older job search mistakes 1

If you feel you're suffering from ageism on your job search, it's usually your own fault.

Not the ageism itself, of course; rather, the fact that you're suffering from it.

Let it go! Easy to say, I know, but adversity is part of the job search and you can't let it affect you. What you can do is stop doing things that hurt your cause, such as emphasizing your 20 years of industry experience, and do things that help your cause, such as emphasizing the 5 years of experience in a still-relevant branch of your field.

But if you still feel you are suffering from ageism, there's a good chance that you're…

4) Applying for jobs in the wrong places

Studies show that employers hire people they want to be friends with, and wouldn't you do the same?

It makes a lot of sense when you consider how much time colleagues spend together.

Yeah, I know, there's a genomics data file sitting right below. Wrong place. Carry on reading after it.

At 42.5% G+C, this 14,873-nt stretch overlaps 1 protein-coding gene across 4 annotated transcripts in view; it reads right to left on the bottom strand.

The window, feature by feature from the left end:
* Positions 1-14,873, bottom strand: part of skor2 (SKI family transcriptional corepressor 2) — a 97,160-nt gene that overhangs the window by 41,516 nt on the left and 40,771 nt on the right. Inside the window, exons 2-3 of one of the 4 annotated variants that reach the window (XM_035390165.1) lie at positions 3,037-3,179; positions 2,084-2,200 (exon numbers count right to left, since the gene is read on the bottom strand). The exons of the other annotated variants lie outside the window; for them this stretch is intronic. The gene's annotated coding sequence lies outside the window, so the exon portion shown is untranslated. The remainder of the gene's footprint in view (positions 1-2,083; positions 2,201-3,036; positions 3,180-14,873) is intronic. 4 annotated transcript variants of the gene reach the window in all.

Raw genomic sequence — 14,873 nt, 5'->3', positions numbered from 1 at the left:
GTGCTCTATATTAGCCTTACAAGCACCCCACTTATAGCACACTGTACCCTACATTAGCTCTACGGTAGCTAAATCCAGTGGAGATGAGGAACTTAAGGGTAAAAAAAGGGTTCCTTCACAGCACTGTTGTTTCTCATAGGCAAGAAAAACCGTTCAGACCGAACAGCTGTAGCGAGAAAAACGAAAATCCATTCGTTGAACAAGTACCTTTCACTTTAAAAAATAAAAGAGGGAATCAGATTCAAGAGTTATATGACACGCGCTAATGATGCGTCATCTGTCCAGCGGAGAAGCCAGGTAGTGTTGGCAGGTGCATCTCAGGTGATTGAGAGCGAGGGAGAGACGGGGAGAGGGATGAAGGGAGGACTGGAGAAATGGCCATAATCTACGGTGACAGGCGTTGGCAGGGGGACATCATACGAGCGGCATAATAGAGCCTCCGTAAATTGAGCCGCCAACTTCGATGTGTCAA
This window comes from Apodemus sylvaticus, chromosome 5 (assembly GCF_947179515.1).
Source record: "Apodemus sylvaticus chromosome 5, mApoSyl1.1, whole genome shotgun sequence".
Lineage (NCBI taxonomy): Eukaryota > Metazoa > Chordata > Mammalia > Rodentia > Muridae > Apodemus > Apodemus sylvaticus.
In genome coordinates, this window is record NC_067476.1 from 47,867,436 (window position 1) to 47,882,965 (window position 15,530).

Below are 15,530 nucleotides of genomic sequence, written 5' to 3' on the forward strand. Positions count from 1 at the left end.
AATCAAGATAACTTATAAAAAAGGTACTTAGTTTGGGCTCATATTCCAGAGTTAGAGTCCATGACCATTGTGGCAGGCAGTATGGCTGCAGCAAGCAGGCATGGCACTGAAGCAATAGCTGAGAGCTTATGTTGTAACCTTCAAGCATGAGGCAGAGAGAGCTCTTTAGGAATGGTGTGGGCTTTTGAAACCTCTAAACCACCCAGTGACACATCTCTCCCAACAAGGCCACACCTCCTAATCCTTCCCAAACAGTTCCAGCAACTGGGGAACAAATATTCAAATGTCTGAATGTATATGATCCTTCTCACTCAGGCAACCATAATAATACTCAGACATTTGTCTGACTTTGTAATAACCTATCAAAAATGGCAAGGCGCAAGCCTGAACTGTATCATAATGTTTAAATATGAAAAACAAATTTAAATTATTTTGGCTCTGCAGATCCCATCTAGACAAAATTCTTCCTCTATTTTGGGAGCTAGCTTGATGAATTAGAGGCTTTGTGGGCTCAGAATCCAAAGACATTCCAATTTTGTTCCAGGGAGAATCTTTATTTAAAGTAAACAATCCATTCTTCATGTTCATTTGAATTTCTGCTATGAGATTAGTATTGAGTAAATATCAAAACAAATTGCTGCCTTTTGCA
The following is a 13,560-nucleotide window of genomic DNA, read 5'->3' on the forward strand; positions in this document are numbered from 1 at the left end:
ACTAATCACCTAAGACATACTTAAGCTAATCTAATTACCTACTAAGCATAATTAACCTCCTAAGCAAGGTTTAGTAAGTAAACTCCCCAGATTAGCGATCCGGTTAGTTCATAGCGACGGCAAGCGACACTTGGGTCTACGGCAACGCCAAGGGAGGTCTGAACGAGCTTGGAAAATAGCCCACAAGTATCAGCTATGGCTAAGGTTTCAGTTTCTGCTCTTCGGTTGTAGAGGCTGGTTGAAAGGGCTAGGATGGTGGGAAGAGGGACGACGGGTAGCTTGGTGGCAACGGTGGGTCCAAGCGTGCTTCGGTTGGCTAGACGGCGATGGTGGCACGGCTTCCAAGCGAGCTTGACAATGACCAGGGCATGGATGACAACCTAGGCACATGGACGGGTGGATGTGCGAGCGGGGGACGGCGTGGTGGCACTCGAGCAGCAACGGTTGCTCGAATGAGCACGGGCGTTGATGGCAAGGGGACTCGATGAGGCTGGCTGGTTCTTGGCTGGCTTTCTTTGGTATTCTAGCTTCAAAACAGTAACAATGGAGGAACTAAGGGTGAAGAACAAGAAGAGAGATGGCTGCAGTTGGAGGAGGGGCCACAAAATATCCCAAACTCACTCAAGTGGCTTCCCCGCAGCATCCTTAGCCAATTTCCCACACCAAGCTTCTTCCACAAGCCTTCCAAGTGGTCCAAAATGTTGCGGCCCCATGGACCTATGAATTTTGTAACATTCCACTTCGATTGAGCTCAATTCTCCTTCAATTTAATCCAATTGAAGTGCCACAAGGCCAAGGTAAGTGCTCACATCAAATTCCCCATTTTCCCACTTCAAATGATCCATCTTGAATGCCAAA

With that in mind, do you really think that a few extra years of experience are going to matter more to a small company made up entirely of people 10-20 years younger than you, who are at a different stage in their careers and lives?

If their job listing explicitly requires a lot of experience, then yes! You're absolutely right to apply.

Otherwise, do yourself a favor by first researching companies who currently employ people with a similar level of experience. In other words, companies with a track record of hiring people like you. Then, only apply to them.

older job search mistakes 2

5) Incorrectly assessing your value and skills

Truth be told, job seekers of all ages have this problem.

But it's how they react that's different.

I can't count how many times an older  job seeker said to me “I'm prepared to do anything, I just need a job.”